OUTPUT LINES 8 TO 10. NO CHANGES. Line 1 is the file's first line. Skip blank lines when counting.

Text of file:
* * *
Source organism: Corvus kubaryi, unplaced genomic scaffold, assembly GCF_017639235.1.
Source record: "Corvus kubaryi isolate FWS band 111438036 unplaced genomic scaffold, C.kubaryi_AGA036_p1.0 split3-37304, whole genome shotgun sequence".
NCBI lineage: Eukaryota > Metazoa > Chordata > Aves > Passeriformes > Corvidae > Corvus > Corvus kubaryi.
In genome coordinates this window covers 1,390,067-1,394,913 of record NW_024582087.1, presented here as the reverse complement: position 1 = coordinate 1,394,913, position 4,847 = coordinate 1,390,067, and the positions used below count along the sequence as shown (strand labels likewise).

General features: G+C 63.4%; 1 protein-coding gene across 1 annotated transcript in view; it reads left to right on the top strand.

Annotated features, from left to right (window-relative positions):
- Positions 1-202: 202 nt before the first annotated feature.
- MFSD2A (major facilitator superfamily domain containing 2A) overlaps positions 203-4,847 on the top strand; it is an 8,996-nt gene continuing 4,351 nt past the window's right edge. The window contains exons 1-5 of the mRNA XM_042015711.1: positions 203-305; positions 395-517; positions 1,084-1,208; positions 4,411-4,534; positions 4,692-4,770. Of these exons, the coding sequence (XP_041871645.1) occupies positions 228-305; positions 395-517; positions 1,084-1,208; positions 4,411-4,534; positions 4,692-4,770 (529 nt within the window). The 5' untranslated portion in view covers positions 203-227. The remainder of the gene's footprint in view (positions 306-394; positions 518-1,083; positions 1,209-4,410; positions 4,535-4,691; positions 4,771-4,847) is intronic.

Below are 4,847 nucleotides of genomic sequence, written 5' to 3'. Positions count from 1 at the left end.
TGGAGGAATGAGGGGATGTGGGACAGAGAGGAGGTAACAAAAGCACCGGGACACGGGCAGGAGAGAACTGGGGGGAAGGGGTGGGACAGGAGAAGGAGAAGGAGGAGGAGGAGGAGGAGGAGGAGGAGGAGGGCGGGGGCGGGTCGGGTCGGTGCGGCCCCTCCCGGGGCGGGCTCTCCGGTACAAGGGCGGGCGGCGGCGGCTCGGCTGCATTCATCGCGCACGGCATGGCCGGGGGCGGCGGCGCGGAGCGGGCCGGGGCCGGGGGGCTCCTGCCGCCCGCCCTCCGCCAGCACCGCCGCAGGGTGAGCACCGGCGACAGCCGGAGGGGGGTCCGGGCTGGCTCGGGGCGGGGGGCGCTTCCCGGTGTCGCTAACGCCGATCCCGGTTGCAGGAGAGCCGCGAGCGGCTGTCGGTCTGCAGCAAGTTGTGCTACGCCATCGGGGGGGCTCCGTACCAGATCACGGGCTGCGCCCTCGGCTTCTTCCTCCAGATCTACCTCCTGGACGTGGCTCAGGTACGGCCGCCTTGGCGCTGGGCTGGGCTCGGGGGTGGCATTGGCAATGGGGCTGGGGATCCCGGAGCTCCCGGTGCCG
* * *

- MFSD2A (major facilitator superfamily domain containing 2A) overlaps positions 203-4,847 on the top strand; it is an 8,996-nt gene continuing 4,351 nt past the window's right edge. The window contains exons 1-5 of the mRNA XM_042015711.1: positions 203-305; positions 395-517; positions 1,084-1,208; positions 4,411-4,534; positions 4,692-4,770. Of these exons, the coding sequence (XP_041871645.1) occupies positions 228-305; positions 395-517; positions 1,084-1,208; positions 4,411-4,534; positions 4,692-4,770 (529 nt within the window). The 5' untranslated portion in view covers positions 203-227. The remainder of the gene's footprint in view (positions 306-394; positions 518-1,083; positions 1,209-4,410; positions 4,535-4,691; positions 4,771-4,847) is intronic.

Below are 4,847 nucleotides of genomic sequence, written 5' to 3'. Positions count from 1 at the left end.
TGGAGGAATGAGGGGATGTGGGACAGAGAGGAGGTAACAAAAGCACCGGGACACGGGCAGGAGAGAACTGGGGGGAAGGGGTGGGACAGGAGAAGGAGAAGGAGGAGGAGGAGGAGGAGGAGGAGGAGGAGGGCGGGGGCGGGTCGGGTCGGTGCGGCCCCTCCCGGGGCGGGCTCTCCGGTACAAGGGCGGGCGGCGGCGGCTCGGCTGCATTCATCGCGCACGGCATGGCCGGGGGCGGCGGCGCGGAGCGGGCCGGGGCCGGGGGGCTCCTGCCGCCCGCCCTCCGCCAGCACCGCCGCAGGGTGAGCACCGGCGACAGCCGGAGGGGGGTCCGGGCTGGCTCGGGGCGGGGGGCGCTTCCCGGTGTCGCTAACGCCGATCCCGGTTGCAGGAGAGCCGCGAGCGGCTGTCGGTCTGCAGCAAGTTGTGCTACGCCATCGGGGGGGCTCCGTACCAGATCACGGGCTGCGCCCTCGGCTTCTTCCTCCAGATCTACCTCCTGGACGTGGCTCAGGTACGGCCGCCTTGGCGCTGGGCTGGGCTCGGGGGTGGCATTGGCAATGGGGCTGGGGATCCCGGAGCTCCCGGTGCCG